Using a familiar structure and plot, Horse Crazy chronicles a writer’s obsession with a younger, drug-addicted artist as he falls into a pit of longing and loneliness. He claims he won’t be swept away by “love”, yet his desperation is evident on every page. He’s often delusional, sometimes narcissistic, yet still oddly endearing. He desires desire, even when he knows he’s looking in the wrong places. In other words, it’s perfect for Sad Gay Winter.
One of the messiest, most humiliating relationships ever committed to paper. Horse Crazy features maybe my favorite villain (and victim?) in all of queer literature, and of course he just has to have a perfect ass. Gary Indiana is an absolute wizard at turning the worst life has to offer into the most delightfully bitchy gossip.
"This story, if it is one, deserves the closure of a suicide, perhaps even the magisterial finality of what is usually called a novel, but the remnants of that faraway time offer nothing more than a taste of damp ashes, a feeling of indeterminacy, and the obdurate inconclusiveness of passing time." So writes the unnamed narrator of Horse Crazy, looking back on a season of madness and desire. The first novel from the brilliant, protean Gary Indiana, Horse Crazy tells the story of a thirty-five-year-old writer for a New York arts and culture magazine whose life melts into a fever dream when he falls in love with the handsome, charming, possibly heroin-addicted, and almost certainly insane Gregory Burgess. In the derelict brownstones of the Lower East Side in the late eighties, among the coked out restauranteurs and art world impresarios of the supposed "downtown scene," the narrator wanders through the fog of passion. Meanwhile, the AIDS epidemic is spreading through the city, and New York friendships sputter to an end. Here is a novel where the only moral is that thwarted passion is the truest passion, where love is a hallucination and the gravest illness is desire.
About the Author
Gary Indiana is a novelist and critic who has chronicled the despair and hysteria of America in the late twentieth century. From Horse Crazy (1989), a tale of feverish love set against the backdrop of downtown New York amid the AIDS epidemic, to Do Everything in the Dark (2003), "a desolate frieze of New York's aging bohemians" (n+1), Indiana's novels mix horror and bathos, grim social commentary with passages of tenderest, frailest desire. With 1997's Resentment: A Comedy, Indiana began his true crime trilogy, following up with Three Month Fever: The Andrew Cunanan Story (1999) and Depraved Indifference (2002). Together, the three novels show the most vicious crimes in our nation's history to be only American pathologies personified. In 2015, Indiana published his acclaimed anti-memoir, I Can Give You Anything But Love. Called one of "the most brilliant critics writing in America today" by the London Review of Books, "the punk poet and pillar of lower-Manhattan society" by Jamaica Kincaid, and "one of the most important chroniclers of the modern psyche" by the Guardian, Gary Indiana remains both inimitable and impossible to pin down.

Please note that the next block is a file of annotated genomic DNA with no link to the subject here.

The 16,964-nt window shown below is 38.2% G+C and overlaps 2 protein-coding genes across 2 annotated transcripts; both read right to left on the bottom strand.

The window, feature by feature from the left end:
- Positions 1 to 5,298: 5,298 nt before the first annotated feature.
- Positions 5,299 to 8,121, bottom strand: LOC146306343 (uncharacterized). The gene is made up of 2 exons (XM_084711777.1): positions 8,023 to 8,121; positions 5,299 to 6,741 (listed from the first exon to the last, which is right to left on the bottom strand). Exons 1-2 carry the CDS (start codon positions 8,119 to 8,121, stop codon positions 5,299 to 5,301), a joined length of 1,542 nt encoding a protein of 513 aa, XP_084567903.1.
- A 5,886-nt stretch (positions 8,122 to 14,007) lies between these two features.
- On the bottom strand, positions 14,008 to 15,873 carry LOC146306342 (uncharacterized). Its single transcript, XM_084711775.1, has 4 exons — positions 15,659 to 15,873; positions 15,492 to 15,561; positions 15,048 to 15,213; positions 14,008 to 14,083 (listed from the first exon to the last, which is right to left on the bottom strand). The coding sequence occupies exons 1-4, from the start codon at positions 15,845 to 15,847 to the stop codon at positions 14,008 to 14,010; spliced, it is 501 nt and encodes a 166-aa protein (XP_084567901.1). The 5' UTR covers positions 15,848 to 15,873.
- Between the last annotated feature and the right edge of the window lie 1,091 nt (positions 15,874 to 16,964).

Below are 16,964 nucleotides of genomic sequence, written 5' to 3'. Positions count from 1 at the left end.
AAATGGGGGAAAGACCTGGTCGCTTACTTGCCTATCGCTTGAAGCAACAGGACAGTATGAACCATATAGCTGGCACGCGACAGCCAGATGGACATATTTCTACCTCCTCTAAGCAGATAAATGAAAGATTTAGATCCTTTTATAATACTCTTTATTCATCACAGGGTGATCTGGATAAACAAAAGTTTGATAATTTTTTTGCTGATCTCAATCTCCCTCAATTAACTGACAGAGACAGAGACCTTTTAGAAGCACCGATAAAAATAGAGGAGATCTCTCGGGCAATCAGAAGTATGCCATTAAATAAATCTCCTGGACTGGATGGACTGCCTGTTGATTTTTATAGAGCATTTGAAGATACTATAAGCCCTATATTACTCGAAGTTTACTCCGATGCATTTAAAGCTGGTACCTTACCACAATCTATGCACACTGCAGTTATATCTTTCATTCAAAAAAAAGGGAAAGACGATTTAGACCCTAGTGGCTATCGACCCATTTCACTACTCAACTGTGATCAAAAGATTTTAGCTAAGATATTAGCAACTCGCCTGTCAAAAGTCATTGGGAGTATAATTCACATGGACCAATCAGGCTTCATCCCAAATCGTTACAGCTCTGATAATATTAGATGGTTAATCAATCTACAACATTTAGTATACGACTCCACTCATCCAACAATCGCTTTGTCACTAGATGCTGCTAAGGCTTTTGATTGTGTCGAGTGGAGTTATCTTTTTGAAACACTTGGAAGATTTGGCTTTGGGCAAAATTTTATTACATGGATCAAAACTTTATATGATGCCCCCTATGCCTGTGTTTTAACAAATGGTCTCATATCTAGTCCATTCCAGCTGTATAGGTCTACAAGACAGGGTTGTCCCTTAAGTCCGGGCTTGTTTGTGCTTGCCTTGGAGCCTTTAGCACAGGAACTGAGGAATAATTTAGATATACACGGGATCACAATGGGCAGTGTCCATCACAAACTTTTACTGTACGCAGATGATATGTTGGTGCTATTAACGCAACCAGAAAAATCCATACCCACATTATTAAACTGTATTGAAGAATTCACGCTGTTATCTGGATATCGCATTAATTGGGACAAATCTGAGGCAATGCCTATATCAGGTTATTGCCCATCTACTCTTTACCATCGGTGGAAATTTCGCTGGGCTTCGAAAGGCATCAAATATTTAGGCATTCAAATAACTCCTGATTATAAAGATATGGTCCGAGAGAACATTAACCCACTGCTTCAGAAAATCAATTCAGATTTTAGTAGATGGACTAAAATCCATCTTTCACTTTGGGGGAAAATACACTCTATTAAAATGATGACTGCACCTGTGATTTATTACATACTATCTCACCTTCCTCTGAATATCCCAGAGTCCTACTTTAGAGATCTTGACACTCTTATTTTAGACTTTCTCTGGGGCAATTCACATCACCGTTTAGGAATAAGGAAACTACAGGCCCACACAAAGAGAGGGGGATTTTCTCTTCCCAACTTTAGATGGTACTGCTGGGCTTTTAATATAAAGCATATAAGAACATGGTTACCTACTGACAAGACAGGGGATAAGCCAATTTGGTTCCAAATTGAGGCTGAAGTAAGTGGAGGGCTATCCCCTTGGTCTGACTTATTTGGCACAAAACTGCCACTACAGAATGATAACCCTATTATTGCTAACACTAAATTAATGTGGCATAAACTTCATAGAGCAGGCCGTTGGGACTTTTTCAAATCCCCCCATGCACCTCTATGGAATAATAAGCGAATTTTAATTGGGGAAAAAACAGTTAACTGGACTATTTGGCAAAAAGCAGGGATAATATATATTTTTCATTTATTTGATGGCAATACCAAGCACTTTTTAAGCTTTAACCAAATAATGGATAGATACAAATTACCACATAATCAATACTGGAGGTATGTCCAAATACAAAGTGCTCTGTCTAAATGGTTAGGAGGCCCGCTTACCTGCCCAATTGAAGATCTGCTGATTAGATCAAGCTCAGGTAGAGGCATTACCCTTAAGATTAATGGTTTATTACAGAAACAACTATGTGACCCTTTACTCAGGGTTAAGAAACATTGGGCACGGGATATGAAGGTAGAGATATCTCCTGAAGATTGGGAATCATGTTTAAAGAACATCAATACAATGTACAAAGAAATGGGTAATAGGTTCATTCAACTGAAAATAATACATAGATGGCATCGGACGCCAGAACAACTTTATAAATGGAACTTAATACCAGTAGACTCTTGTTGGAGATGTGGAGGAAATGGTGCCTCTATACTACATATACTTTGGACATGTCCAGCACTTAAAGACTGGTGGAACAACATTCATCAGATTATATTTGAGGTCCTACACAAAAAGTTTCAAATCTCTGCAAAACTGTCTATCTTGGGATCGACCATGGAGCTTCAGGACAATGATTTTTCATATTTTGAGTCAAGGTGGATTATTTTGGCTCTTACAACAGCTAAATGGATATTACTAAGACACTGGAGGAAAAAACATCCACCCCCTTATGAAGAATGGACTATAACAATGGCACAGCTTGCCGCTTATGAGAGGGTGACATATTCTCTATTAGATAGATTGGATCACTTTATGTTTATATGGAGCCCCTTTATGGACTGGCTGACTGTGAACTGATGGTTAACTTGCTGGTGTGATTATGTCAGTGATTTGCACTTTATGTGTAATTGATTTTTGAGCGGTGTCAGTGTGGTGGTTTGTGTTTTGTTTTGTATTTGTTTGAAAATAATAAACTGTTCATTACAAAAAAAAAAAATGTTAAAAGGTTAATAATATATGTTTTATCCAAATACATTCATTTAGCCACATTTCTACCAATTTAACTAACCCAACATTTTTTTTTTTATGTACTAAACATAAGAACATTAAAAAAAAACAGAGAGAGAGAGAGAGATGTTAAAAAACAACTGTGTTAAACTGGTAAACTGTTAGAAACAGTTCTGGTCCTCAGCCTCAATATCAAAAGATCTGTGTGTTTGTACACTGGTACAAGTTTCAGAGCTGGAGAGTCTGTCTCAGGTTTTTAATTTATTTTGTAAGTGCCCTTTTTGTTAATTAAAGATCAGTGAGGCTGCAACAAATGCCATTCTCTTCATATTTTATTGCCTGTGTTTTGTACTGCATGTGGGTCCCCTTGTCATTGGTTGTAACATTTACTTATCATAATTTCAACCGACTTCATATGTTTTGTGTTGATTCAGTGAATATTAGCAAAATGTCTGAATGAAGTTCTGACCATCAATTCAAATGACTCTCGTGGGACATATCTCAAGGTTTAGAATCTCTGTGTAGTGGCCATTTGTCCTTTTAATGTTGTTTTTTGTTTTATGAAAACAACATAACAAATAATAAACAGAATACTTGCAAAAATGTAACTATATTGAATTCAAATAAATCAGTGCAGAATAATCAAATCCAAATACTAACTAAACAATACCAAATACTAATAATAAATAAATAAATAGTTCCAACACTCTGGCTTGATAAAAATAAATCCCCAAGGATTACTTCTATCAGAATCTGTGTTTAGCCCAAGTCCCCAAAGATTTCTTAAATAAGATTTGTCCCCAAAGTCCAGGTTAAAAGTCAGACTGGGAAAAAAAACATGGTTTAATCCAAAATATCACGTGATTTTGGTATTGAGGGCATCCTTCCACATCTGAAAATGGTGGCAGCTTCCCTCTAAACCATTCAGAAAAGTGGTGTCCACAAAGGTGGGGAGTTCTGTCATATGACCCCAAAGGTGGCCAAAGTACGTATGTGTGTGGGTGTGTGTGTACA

“[A] superbly wrought novel . . . a portrait whose sincerity and depth makes it a well-polished gem.” —Publishers Weekly
“It is a wonderful book. It really is a wonderful, beautiful, funny, breathtaking book. If it isn’t, then I don’t are for books that are.” —Keith Ridgway, TheGuardian
“A stunning chronicle of the sickness of love.” —New York Post
“Gary Indiana’s dark, wordy tale of sexual obsession captures the propulsive rhythms of its New York City setting—the frantic energy, the ongoing battle to remain in the vanguard of taste, the conversations that consist of self-involved rushes of words.” —Los Angeles Times
“A perfectly rendered, very contemporary account of sexual manipulation.” —Kirkus Reviews
“Horse Crazy is a sad, insane journey of infatuation and love. Frustrating to the bitter end—where all that is left is truth.” —Tracey Emin
“An archetypical story, expertly told. Fascinating to every man, no matter what his sexual tastes—like the characters in Genet.” —William S. Burroughs
“Indiana’s debut novel is an ’80s East Village classic . . . The portrait of how HIV first affected NYC’s gay community is unforgettable. And the narrator’s failed love occasions fiery character analysis—of both the pursuer and the pursued.” —Michael Miller, TimeOut NY
“A hip, stream-of-consciousness novel written with poignancy and skill.” —Vogue
“A you-are-there account of modern love—in particular, an erotic obsession.” —The Washington Post
“Bravo . . . a book the entire New York art world will read with relish . . . real life filtered through art.” —The Boston Phoenix
“A story of obsessive love, the kind of fixation in which the other person doesn’t love you back but strings you along, until you’re strung out on love.” —Newsday
"Both wise and aphrodiasic . . . captures the mood of a particular time and place—the East Village arts scene.” —The Washington Blade
"Horse Crazy follows an unnamed narrator. He is the most anxious voice in your head come to life. At one point, he spends like an hour walking between two intersections worried he's told Gregory (his younger, mysterious, heroin-addicted lover) the wrong meeting place. As he gets more and more wrapped up in Gregory's chaotic life, you really feel his desperation. By the end, he's nearly drowning in his (unreciprocated) love for Gregory and exhausting every lifeline his friends try to throw him. And then, Gregory is gone. This is an excruciating read." —Cody Stuart, bookseller at Book Culture